Image: UN special adviser on Cyprus Alvaro de Soto, left, with Turkish Cypriot leader Rauf Denktash, right.
Petros Karadjias  /  AP
UN special adviser on Cyprus Alvaro de Soto, left, talks to members of the media after his meeting with Turkish Cypriot leader Rauf Denktash, right, in Turkish occupied Nicosia on Wednesday.
updated 2/20/2004 1:25:01 PM ET 2004-02-20T18:25:01

Greek and Turkish Cypriot leaders resumed negotiations Friday on reuniting their island while anxious citizens carefully watched the developments with concern about compromises that might be required.

Turkish Cypriot leader Rauf Denktash said the second day of talks, which lasted under two hours, focused on technical issues such as where the government buildings of a new state would be, how many judges there would be at the supreme court as well as the flag and anthem.

Neither side indicated that major points of disagreement were discussed Friday about the broad reunification plan, drawn up by U.N. Secretary-General Kofi Annan. Both sides face intense international pressure to reach an agreement.

Denktash and his Greek Cypriot counterpart, President Tassos Papadopoulos, have agreed to hammer out a deal by March 22 and have staked out tough positions in the talks. If they fail, Turkish and Greek officials will join the talks; and if that does not succeed, Annan is to fill in the blanks before the agreement goes before a referendum on the island.

May 1 deadline
The talks aim to reunite the island by May 1, the date Cyprus enters the European Union either whole or divided. The negotiations have sparked unprecedented optimism, but also fear on the island of what compromises could be required if a deal is made.

The two sides are deeply divided on such issues as the number of Greek Cypriot refugees who may return to the north, how many Turkish soldiers would remain on the island, and the amount of power the central government would have, topics which have scuttled previous talks.

On Friday, Papadopoulos told reporters that Denktash raised points that were outside the framework of the Annan plan “and cannot consequently be considered.”

Papadopoulos raised the same objection during the first round Thursday.

Asked if there was more progress Friday, Papadopoulos said: “There are no better or worse days. The best day will be when the talks end.”

U.N. officials said after Denktash left, Papadopoulos stayed briefly with U.N. envoy Alvaro de Soto but declined to comment on what the private meeting covered.

Denktash said the next meeting would be Tuesday.

Signs of trouble
Even with a deal, there were signs it could run into trouble when presented in separate referenda to Greek Cypriots and Turkish Cypriots in April.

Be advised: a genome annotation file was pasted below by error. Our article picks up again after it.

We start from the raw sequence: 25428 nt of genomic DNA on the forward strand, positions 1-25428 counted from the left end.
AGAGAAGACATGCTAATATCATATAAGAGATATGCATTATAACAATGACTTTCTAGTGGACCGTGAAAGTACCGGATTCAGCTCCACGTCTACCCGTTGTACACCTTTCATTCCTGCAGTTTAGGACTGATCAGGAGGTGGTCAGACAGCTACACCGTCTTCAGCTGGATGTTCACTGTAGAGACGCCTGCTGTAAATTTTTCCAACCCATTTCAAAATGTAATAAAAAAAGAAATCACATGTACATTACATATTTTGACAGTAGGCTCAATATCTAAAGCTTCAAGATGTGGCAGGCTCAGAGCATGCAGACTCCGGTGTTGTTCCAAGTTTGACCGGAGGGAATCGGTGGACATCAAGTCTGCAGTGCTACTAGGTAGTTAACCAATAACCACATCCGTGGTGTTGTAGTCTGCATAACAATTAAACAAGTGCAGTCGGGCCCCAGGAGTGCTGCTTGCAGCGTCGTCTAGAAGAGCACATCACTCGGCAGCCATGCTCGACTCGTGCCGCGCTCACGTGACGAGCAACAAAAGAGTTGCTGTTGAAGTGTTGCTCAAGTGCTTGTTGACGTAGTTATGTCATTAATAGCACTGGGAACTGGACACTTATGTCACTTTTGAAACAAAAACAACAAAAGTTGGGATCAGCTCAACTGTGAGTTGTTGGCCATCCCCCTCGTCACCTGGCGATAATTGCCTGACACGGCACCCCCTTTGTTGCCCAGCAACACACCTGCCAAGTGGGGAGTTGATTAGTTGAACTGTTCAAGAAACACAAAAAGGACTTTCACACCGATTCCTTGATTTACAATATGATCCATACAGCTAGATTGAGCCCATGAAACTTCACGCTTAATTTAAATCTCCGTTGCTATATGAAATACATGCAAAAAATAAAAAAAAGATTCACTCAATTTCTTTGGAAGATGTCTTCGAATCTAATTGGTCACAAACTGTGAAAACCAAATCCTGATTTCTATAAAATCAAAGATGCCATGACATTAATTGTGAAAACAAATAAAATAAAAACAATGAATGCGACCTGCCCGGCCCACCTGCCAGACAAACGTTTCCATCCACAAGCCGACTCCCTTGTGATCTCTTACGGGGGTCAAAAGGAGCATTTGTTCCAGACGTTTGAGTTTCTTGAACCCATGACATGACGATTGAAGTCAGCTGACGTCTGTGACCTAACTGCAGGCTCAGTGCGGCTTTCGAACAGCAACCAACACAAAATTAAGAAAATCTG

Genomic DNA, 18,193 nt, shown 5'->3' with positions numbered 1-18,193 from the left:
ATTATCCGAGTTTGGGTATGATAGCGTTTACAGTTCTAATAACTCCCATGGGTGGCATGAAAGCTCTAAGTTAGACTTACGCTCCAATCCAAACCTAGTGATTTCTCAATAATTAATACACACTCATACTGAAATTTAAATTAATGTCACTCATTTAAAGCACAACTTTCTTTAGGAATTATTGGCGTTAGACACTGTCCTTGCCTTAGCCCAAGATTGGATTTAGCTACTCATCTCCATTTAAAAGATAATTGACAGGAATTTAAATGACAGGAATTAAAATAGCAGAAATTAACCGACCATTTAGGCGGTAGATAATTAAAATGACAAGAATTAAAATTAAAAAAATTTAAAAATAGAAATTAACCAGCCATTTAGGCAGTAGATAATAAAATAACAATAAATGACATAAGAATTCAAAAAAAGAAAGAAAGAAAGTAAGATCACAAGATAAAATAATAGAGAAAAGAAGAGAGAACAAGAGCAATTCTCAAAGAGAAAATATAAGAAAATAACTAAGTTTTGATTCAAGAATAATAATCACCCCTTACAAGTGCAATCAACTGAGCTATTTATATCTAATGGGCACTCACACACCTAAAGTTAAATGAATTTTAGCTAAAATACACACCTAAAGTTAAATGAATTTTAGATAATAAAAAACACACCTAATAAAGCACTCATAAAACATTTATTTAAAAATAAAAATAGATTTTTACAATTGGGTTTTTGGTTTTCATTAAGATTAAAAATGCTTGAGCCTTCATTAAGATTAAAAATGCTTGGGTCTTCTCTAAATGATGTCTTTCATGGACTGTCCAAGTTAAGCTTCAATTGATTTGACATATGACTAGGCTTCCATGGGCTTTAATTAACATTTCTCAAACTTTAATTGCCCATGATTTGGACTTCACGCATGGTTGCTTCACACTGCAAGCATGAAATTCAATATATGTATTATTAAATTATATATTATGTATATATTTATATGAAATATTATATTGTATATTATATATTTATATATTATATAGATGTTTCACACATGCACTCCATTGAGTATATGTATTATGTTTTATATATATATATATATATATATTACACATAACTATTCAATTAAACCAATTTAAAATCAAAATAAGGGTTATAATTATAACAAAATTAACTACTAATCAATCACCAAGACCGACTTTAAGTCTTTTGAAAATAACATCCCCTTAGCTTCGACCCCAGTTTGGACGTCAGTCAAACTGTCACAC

A poll published Friday in the Greek Cypriot daily newspaper Simerine found that 61 percent of Greek Cypriots would reject the U.N. reunification plan if a referendum was carried out today.

Image: Turkish Cypriot men play backgammon
Harun Ucar  /  AP
Turkish Cypriot men play backgammon at a coffee shop in the town of Pyla, Cyprus, on Tuesday. The town of Pyla, the only major mixed Turkish-Greek town on the divided island, could soon become a role model if Cyprus is unified.

It found that 27 percent were for accepting the plan while 12 percent said they did not know or did not reply. Asked whether the plan ensured a viable and lasting settlement, 67 percent said no.

The poll, conducted by telephone with 800 randomly chosen Greek Cypriots over 18, was carried out by the Cyprus Communications Services Bureau. It had a margin of error of plus or minus 3.5 percentage points.

De Soto had appealed to both sides to maintain a news blackout on the discussions, but Denktash said the people needed to be informed to make a decision.

“I want people to go to this referendum knowing everything about the plan so that nobody can blame anyone in the end,” Denktash said. “Since they are making us negotiate the Annan plan with pressure, we will try to change the parts we can. ... If not, we have to tell our people what this plan brings and takes away.”

EU Expansion Commissioner Guenter Verheugen, who met with Denktash and Papadopoulos, said several EU officials would be in Cyprus through the coming weeks “to offer their expertise.”

“For us it is a matter of higher priority to help find a solution,” Verheugen said.

Sticky issue for EU
If the island remains divided after May 1, the EU will face the sticky issue of a member state that does not control the northern third of its territory. Aspiring EU candidate Turkey is worried that the 40,000 Turkish soldiers in the north could be considered as occupying EU territory.

Verheugen told reporters that the EU was ready to spend $330 million to help integrate Cyprus if it is unified, including $275 million in the north.

The leaders met at Nicosia’s old airport, once the island’s gateway to the world, but now an abandoned base, with an old, rusting passenger jet on a tarmac and a bombed out jet nearby in a grassy field.

Cinderblock buildings pockmarked with bullet holes are outside of the base, reminders of the 1974 fighting that led to the division of the island.

If the island is unified, there are plans to reopen the airport, which is only a five minute drive from Nicosia’s center.

Cyprus has been divided since a 1974 Turkish invasion that followed a short-lived coup by supporters of union with Greece.

© 2012 The Associated Press. All rights reserved. This material may not be published, broadcast, rewritten or redistributed.

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